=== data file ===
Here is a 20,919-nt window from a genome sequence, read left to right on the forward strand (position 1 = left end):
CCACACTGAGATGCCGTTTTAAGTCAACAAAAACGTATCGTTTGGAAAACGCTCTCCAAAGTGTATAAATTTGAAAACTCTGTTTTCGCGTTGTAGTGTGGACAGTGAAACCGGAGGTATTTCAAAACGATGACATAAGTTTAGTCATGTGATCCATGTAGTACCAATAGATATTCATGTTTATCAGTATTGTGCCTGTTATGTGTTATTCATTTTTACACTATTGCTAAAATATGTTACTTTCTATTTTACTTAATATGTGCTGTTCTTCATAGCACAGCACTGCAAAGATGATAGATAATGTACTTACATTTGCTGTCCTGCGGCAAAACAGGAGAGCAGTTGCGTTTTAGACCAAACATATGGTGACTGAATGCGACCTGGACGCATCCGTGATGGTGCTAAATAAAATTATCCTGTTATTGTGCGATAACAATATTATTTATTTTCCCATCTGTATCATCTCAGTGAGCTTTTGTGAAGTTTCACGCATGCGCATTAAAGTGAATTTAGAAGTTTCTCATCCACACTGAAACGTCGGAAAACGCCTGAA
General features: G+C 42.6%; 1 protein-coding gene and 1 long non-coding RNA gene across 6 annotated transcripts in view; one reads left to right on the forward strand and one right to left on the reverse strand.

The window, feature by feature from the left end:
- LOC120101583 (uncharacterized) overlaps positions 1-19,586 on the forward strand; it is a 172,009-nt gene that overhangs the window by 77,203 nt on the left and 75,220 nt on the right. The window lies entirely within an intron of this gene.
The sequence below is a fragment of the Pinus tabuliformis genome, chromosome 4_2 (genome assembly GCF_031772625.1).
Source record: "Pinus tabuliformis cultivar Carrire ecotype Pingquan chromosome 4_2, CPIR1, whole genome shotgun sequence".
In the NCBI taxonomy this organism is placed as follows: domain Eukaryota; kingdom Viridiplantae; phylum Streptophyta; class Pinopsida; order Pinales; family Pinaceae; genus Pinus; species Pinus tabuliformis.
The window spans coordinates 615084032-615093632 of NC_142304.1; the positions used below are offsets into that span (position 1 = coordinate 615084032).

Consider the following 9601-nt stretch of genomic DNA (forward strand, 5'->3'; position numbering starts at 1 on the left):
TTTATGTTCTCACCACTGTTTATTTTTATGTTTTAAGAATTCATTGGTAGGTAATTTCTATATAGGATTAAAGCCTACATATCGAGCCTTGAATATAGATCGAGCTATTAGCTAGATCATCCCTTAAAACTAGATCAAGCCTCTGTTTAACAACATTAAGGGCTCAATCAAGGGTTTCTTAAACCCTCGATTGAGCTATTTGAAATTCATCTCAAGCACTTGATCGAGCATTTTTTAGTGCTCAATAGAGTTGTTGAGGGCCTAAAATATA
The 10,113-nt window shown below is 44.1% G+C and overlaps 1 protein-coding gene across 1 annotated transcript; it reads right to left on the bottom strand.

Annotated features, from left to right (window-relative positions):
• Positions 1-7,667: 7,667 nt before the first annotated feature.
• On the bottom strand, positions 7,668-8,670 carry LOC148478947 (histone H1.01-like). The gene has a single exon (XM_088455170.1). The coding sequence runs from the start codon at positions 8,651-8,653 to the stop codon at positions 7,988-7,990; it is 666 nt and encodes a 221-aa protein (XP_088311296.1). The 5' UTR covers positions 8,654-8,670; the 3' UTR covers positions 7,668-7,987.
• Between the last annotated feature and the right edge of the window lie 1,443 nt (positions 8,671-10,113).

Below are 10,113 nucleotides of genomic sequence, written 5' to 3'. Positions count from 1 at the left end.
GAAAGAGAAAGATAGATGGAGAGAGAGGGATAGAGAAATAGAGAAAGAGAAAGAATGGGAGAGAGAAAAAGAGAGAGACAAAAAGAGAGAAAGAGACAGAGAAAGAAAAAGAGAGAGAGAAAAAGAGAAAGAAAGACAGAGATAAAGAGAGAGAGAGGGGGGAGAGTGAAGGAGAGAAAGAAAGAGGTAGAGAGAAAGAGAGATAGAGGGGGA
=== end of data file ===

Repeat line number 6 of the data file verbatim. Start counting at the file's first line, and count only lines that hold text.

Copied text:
The sequence below is a fragment of the Pinus tabuliformis genome, chromosome 4_2 (genome assembly GCF_031772625.1).